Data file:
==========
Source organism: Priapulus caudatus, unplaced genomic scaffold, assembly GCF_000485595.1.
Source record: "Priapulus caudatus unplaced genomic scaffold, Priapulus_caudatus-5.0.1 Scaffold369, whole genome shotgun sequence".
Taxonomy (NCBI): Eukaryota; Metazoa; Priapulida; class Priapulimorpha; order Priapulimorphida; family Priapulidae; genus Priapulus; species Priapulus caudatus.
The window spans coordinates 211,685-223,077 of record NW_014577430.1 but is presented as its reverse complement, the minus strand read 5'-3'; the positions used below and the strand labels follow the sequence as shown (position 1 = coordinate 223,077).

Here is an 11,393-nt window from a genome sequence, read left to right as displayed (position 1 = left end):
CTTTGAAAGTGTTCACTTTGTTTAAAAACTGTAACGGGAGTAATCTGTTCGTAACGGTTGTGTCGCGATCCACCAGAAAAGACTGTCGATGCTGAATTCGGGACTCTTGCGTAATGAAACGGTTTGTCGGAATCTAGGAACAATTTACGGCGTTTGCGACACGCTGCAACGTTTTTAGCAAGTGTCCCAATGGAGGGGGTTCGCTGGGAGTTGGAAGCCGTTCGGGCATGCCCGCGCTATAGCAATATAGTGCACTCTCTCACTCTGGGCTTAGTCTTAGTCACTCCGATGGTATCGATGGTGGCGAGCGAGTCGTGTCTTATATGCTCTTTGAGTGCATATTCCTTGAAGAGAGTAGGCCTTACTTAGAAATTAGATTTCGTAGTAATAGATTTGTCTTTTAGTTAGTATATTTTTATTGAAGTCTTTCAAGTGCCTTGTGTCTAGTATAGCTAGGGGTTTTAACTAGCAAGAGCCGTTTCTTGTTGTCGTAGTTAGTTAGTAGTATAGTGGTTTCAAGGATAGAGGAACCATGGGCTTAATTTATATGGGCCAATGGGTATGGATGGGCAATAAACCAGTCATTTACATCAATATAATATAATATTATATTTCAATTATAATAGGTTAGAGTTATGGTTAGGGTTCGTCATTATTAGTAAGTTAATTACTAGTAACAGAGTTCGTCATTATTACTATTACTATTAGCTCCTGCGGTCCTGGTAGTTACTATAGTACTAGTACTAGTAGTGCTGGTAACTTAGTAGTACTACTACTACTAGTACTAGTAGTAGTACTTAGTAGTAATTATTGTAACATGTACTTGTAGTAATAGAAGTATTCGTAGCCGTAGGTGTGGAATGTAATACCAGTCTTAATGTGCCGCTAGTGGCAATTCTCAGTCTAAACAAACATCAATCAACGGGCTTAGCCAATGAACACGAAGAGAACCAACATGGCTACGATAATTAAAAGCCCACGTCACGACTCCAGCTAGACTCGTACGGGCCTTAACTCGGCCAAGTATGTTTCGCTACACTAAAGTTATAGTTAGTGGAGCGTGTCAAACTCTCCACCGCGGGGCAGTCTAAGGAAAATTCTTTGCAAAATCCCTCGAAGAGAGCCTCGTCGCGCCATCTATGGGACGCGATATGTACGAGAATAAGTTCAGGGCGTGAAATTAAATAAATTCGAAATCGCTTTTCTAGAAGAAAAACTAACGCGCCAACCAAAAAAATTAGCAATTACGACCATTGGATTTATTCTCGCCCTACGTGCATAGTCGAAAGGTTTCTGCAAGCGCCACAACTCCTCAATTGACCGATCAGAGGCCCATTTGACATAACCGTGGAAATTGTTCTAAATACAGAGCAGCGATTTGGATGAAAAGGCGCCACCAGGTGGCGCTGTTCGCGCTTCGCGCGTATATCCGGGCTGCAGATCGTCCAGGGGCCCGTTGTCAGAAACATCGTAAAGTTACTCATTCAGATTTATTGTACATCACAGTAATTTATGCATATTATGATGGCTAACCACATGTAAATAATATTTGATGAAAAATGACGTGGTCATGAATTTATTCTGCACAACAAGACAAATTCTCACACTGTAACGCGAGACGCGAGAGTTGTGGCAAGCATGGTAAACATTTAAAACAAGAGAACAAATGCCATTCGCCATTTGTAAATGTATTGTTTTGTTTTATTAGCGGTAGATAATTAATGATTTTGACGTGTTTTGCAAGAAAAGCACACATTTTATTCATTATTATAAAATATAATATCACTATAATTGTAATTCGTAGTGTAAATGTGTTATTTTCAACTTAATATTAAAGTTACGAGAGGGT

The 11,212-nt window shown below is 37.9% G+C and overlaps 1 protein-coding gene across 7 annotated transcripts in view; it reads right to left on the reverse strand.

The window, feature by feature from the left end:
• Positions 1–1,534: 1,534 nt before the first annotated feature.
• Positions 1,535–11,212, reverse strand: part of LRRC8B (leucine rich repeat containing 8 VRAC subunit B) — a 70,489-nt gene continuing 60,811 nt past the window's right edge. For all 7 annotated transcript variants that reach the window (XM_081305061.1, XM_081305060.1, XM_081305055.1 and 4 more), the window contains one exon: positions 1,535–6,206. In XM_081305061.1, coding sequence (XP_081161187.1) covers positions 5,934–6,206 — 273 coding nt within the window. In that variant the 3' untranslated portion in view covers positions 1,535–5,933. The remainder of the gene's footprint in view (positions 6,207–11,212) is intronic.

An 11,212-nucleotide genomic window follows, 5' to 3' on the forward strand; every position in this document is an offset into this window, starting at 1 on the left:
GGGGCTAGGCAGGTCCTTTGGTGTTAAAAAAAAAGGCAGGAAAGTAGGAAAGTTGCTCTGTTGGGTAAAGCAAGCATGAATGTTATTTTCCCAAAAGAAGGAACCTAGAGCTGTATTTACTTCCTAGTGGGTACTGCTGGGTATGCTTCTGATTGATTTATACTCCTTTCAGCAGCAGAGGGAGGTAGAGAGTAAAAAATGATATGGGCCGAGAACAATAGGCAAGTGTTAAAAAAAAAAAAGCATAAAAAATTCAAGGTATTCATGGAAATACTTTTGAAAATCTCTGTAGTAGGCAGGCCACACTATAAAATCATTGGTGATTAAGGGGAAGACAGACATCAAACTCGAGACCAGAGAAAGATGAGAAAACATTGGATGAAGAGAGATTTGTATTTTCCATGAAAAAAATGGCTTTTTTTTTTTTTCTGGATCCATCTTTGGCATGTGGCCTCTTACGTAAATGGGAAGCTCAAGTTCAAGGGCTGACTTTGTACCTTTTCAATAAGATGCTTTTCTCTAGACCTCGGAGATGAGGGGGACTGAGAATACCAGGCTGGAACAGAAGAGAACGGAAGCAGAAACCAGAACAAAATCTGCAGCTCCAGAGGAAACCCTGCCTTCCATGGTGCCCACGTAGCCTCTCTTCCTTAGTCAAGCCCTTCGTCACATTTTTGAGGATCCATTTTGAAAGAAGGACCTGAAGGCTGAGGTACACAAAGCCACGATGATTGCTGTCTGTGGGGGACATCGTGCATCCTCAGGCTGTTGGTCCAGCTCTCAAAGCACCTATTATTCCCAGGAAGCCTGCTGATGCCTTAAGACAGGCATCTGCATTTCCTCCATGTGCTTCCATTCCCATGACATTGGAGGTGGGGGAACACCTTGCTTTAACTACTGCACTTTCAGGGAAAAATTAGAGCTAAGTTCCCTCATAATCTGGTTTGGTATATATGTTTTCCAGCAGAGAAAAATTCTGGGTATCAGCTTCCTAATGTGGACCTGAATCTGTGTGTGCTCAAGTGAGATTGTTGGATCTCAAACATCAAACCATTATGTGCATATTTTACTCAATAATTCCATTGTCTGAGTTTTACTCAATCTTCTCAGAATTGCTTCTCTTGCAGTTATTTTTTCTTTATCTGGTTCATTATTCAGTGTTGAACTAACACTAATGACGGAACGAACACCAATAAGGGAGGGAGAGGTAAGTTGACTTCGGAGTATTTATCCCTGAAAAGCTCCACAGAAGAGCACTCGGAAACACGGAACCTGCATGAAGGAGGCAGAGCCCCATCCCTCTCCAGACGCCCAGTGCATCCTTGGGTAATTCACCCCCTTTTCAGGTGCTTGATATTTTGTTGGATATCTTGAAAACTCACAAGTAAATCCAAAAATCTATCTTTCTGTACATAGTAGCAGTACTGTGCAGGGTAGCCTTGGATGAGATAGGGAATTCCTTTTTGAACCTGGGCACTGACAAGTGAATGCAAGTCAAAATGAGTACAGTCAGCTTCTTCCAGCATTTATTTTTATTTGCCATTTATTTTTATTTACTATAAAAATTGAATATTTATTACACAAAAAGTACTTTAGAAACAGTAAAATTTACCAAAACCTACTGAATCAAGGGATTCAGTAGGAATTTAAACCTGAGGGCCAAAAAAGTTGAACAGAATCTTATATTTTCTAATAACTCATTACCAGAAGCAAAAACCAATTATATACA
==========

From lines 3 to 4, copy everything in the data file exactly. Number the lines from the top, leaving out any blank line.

Taxonomy (NCBI): Eukaryota; Metazoa; Priapulida; class Priapulimorpha; order Priapulimorphida; family Priapulidae; genus Priapulus; species Priapulus caudatus.
The window spans coordinates 211,685-223,077 of record NW_014577430.1 but is presented as its reverse complement, the minus strand read 5'-3'; the positions used below and the strand labels follow the sequence as shown (position 1 = coordinate 223,077).